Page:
As the COVID-19 pandemic persists, Americans are continuing to make sacrifices for the betterment and health of themselves, their families, and their communities. Whether it's sheltering-in-place, foregoing a vacation, or wearing a mask and practicing social distancing, life definitely has been altered due to the ongoing global pandemic. Some changes are big, some are small, and some can do some serious damage to your skin. Yes, I’m talking about mask acne — the little whiteheads and pustules that can end up dotting your chin and cheeks after consistently wearing a mask during the hot summer months.
“There has been a surge in patience flaring with acne since March, and continuing,” Rachel Nazarian, MD, a board-certified dermatologist practicing in New York City, tells Woman's Day. “We’ve dubbed this new rise in acne ‘maskne,’ due to the likely etiology of mask-use in triggering the skin condition.”
What causes "maskne"?
While the stress of living through an unprecedented global pandemic can, all on its own, cause breakouts, "maskne" zits are brought on by something a little more mechanical. “Maskne is a type of acne mechanica, which is acne triggered by friction or rubbing on the skin,” Nazarian explains. “The chronic pressure on the skin induces the development of tender, red acne bumps on the skin under the mask.”
During the summer, the weather causes even more issues for the skin under your mask. “The addition to heat, increased humidity from our breath on our skin, and bacteria from our mouths can also add to the risk factors that cause acne,” Dr. Nazarian says. Humidity and high temperatures on their own can cause acne flare-ups, especially if you’re prone to oily skin in the warmer months. “There’s a certain ‘aligning of the acne stars,’ with so many acne-causing influences happening at the same time,” Dr. Nazarian explains.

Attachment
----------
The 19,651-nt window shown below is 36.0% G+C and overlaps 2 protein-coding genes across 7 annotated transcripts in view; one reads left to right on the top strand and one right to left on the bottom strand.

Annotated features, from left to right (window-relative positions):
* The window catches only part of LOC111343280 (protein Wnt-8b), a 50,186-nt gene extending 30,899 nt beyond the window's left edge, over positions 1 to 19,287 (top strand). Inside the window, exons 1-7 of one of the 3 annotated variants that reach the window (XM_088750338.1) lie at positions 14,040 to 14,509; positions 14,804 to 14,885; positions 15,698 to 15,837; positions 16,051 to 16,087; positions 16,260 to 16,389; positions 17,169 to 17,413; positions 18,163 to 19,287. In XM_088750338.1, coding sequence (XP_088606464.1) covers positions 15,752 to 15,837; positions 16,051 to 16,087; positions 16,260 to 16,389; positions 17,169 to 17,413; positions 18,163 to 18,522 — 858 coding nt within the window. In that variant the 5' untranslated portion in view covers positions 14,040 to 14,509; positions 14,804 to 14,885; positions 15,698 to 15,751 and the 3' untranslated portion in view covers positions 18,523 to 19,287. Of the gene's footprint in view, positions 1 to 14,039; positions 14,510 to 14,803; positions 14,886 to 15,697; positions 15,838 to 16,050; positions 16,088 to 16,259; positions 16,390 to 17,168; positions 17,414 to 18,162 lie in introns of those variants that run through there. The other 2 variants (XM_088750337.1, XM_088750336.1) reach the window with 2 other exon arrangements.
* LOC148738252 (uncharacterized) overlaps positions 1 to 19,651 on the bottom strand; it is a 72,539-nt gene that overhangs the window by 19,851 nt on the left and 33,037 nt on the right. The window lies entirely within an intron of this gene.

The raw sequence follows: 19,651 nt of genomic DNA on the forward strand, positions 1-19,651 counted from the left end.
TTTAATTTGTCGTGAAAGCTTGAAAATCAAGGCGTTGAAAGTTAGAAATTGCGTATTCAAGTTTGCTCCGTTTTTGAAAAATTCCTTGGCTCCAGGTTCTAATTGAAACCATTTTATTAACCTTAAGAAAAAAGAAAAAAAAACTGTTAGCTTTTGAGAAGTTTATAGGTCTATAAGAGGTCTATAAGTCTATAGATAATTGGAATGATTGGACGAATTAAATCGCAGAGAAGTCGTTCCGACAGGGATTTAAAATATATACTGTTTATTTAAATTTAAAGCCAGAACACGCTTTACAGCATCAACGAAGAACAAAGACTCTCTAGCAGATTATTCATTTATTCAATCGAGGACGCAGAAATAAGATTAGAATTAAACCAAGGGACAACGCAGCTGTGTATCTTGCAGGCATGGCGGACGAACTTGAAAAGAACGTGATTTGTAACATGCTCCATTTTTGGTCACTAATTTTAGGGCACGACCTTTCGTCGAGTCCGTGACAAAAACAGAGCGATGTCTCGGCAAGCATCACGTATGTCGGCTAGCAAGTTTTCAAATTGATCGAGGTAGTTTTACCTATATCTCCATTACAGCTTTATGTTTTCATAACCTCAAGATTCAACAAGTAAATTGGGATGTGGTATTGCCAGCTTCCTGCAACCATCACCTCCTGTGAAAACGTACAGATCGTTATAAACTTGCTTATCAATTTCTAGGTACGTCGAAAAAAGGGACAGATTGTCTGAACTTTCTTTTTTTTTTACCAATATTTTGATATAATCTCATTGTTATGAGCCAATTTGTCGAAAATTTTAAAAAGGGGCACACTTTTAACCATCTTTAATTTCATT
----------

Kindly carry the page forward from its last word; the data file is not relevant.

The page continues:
But acne isn’t the only issue caused by the combination of the heat and your mask. “Aside from acne, we’re seeing irritant dermatitis from sweat accumulation on the skin, rosacea flares from the heat and bacteria, and even inflammation of the small hairs called folliculitis, among other skin conditions,” Dr. Nazarian says.
How is "maskne" treated?
“Use a gentle, anti-inflammatory cleanser to prevent over-drying of the skin, and apply a nightly product containing acne-fighting acne ingredients,” Dr. Nazarian says. “Lightweight, oil-free moisturizers are also ideal to prevent trapping more heat, which is what can happen if you used oil-based or heavier moisturizers.” So even if you don’t tend to have oily skin, an oil-free moisturizer may be your best bet right now.
Dr. Nazarian suggests gentle cleansers, such as Proactiv Green Tea Foaming Cleanser and Cetaphil, for morning and night. “Proactive MD is a great option for a nightly acne treatment,” she adds. “The active ingredient is adapalene, a retinoid that can decrease acne breakouts over time and improve skin texture and tone.”
For moisturizers, Dr. Nazarian suggests oil-free products, like La Roche Posay Toleriane Double Repair Cream and Cetaphil Lotion. “Be diligent about your skincare regimen, too,” she says. “And remember that it takes time to see improvement when you first begin a new regimen. Typically, it take six weeks to see improvement.”
It is also important to wash your masks daily to prevent a buildup of bacteria and sweat on your skin. This is especially true if you wear makeup under your mask. Your concealer, blush, or foundation can rub off and bring bacteria with it, negating all of your skincare efforts. Softer fabrics are also better for skin irritation, so if you can find something a little more gentle, then go for it. Researchers are continuing to study which masks are effective, so consider purchasing masks that will be the most beneficial, too.
Masks are likely going to be a part of our lives for the near future, but that doesn’t mean "maskne" has to be.
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